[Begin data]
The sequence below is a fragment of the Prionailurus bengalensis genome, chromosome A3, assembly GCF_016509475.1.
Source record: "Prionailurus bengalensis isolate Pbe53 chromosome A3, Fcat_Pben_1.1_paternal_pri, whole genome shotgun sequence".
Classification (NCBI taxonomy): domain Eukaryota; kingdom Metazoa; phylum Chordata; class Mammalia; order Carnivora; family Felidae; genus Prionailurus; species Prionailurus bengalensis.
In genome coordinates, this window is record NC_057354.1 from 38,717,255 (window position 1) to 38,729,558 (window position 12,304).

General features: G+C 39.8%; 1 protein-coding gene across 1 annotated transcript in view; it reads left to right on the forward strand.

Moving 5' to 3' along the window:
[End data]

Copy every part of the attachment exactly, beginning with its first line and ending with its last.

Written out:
The sequence below is a fragment of the Prionailurus bengalensis genome, chromosome A3, assembly GCF_016509475.1.
Source record: "Prionailurus bengalensis isolate Pbe53 chromosome A3, Fcat_Pben_1.1_paternal_pri, whole genome shotgun sequence".
Classification (NCBI taxonomy): domain Eukaryota; kingdom Metazoa; phylum Chordata; class Mammalia; order Carnivora; family Felidae; genus Prionailurus; species Prionailurus bengalensis.
In genome coordinates, this window is record NC_057354.1 from 38,717,255 (window position 1) to 38,729,558 (window position 12,304).

General features: G+C 39.8%; 1 protein-coding gene across 1 annotated transcript in view; it reads left to right on the forward strand.

Moving 5' to 3' along the window: